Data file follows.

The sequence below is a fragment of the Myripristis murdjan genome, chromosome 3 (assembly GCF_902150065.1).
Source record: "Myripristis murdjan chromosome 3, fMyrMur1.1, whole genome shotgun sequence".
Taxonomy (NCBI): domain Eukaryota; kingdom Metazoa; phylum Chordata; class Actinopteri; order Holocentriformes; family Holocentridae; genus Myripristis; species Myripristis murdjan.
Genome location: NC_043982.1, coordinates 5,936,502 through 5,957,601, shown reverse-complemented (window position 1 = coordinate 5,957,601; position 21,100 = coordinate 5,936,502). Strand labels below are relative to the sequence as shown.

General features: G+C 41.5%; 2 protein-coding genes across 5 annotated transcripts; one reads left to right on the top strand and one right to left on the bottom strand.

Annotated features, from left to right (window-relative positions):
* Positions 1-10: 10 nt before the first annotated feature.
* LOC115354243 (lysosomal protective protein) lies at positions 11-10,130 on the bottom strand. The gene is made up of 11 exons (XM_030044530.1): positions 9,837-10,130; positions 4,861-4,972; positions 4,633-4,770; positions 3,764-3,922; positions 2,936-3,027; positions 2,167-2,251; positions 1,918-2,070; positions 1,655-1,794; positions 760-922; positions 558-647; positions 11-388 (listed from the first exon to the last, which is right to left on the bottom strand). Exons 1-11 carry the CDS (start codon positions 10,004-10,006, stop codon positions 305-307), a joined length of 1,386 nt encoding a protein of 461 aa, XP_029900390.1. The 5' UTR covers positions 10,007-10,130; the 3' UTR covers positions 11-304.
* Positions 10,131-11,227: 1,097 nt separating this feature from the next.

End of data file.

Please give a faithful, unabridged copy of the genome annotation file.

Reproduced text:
The sequence below is a fragment of the Myripristis murdjan genome, chromosome 3 (assembly GCF_902150065.1).
Source record: "Myripristis murdjan chromosome 3, fMyrMur1.1, whole genome shotgun sequence".
Taxonomy (NCBI): domain Eukaryota; kingdom Metazoa; phylum Chordata; class Actinopteri; order Holocentriformes; family Holocentridae; genus Myripristis; species Myripristis murdjan.
Genome location: NC_043982.1, coordinates 5,936,502 through 5,957,601, shown reverse-complemented (window position 1 = coordinate 5,957,601; position 21,100 = coordinate 5,936,502). Strand labels below are relative to the sequence as shown.

General features: G+C 41.5%; 2 protein-coding genes across 5 annotated transcripts; one reads left to right on the top strand and one right to left on the bottom strand.

Annotated features, from left to right (window-relative positions):
* Positions 1-10: 10 nt before the first annotated feature.
* LOC115354243 (lysosomal protective protein) lies at positions 11-10,130 on the bottom strand. The gene is made up of 11 exons (XM_030044530.1): positions 9,837-10,130; positions 4,861-4,972; positions 4,633-4,770; positions 3,764-3,922; positions 2,936-3,027; positions 2,167-2,251; positions 1,918-2,070; positions 1,655-1,794; positions 760-922; positions 558-647; positions 11-388 (listed from the first exon to the last, which is right to left on the bottom strand). Exons 1-11 carry the CDS (start codon positions 10,004-10,006, stop codon positions 305-307), a joined length of 1,386 nt encoding a protein of 461 aa, XP_029900390.1. The 5' UTR covers positions 10,007-10,130; the 3' UTR covers positions 11-304.
* Positions 10,131-11,227: 1,097 nt separating this feature from the next.